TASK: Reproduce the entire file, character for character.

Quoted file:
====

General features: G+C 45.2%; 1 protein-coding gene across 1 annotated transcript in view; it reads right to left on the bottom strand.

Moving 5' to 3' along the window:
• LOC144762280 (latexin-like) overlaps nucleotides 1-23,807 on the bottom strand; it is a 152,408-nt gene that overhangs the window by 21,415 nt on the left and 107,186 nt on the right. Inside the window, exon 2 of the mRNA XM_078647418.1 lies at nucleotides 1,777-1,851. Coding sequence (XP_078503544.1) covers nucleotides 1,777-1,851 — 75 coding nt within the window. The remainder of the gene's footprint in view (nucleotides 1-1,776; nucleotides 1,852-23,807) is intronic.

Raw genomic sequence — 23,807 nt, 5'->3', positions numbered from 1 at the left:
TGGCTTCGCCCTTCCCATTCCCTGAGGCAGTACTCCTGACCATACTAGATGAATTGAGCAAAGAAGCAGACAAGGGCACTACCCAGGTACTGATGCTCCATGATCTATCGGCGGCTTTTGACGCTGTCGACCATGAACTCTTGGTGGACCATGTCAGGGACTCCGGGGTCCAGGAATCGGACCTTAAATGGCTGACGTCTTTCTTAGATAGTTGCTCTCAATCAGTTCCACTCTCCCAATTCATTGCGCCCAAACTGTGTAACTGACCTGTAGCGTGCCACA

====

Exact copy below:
General features: G+C 45.2%; 1 protein-coding gene across 1 annotated transcript in view; it reads right to left on the bottom strand.

Moving 5' to 3' along the window:
• LOC144762280 (latexin-like) overlaps nucleotides 1-23,807 on the bottom strand; it is a 152,408-nt gene that overhangs the window by 21,415 nt on the left and 107,186 nt on the right. Inside the window, exon 2 of the mRNA XM_078647418.1 lies at nucleotides 1,777-1,851. Coding sequence (XP_078503544.1) covers nucleotides 1,777-1,851 — 75 coding nt within the window. The remainder of the gene's footprint in view (nucleotides 1-1,776; nucleotides 1,852-23,807) is intronic.

Raw genomic sequence — 23,807 nt, 5'->3', positions numbered from 1 at the left:
TGGCTTCGCCCTTCCCATTCCCTGAGGCAGTACTCCTGACCATACTAGATGAATTGAGCAAAGAAGCAGACAAGGGCACTACCCAGGTACTGATGCTCCATGATCTATCGGCGGCTTTTGACGCTGTCGACCATGAACTCTTGGTGGACCATGTCAGGGACTCCGGGGTCCAGGAATCGGACCTTAAATGGCTGACGTCTTTCTTAGATAGTTGCTCTCAATCAGTTCCACTCTCCCAATTCATTGCGCCCAAACTGTGTAACTGACCTGTAGCGTGCCACA